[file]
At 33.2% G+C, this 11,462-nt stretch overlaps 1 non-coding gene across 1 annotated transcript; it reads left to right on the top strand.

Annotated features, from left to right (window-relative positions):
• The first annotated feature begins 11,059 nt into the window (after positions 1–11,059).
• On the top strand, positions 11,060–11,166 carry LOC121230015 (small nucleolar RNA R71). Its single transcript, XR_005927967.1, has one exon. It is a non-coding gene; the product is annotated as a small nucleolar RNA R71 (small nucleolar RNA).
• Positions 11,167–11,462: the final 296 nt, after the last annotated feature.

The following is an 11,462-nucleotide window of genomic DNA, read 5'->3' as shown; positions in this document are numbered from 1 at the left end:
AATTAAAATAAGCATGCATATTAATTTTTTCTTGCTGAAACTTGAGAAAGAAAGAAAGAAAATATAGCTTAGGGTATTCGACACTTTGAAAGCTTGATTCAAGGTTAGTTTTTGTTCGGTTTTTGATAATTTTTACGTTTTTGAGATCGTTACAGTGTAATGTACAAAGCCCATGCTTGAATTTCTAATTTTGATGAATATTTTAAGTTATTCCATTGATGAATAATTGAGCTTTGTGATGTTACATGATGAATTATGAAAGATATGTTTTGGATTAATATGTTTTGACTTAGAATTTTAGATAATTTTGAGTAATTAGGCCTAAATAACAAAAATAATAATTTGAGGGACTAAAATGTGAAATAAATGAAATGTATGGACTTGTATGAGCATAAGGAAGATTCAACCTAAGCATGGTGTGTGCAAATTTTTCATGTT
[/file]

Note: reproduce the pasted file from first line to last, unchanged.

At 33.2% G+C, this 11,462-nt stretch overlaps 1 non-coding gene across 1 annotated transcript; it reads left to right on the top strand.

Annotated features, from left to right (window-relative positions):
• The first annotated feature begins 11,059 nt into the window (after positions 1–11,059).
• On the top strand, positions 11,060–11,166 carry LOC121230015 (small nucleolar RNA R71). Its single transcript, XR_005927967.1, has one exon. It is a non-coding gene; the product is annotated as a small nucleolar RNA R71 (small nucleolar RNA).
• Positions 11,167–11,462: the final 296 nt, after the last annotated feature.

The following is an 11,462-nucleotide window of genomic DNA, read 5'->3' as shown; positions in this document are numbered from 1 at the left end:
AATTAAAATAAGCATGCATATTAATTTTTTCTTGCTGAAACTTGAGAAAGAAAGAAAGAAAATATAGCTTAGGGTATTCGACACTTTGAAAGCTTGATTCAAGGTTAGTTTTTGTTCGGTTTTTGATAATTTTTACGTTTTTGAGATCGTTACAGTGTAATGTACAAAGCCCATGCTTGAATTTCTAATTTTGATGAATATTTTAAGTTATTCCATTGATGAATAATTGAGCTTTGTGATGTTACATGATGAATTATGAAAGATATGTTTTGGATTAATATGTTTTGACTTAGAATTTTAGATAATTTTGAGTAATTAGGCCTAAATAACAAAAATAATAATTTGAGGGACTAAAATGTGAAATAAATGAAATGTATGGACTTGTATGAGCATAAGGAAGATTCAACCTAAGCATGGTGTGTGCAAATTTTTCATGTT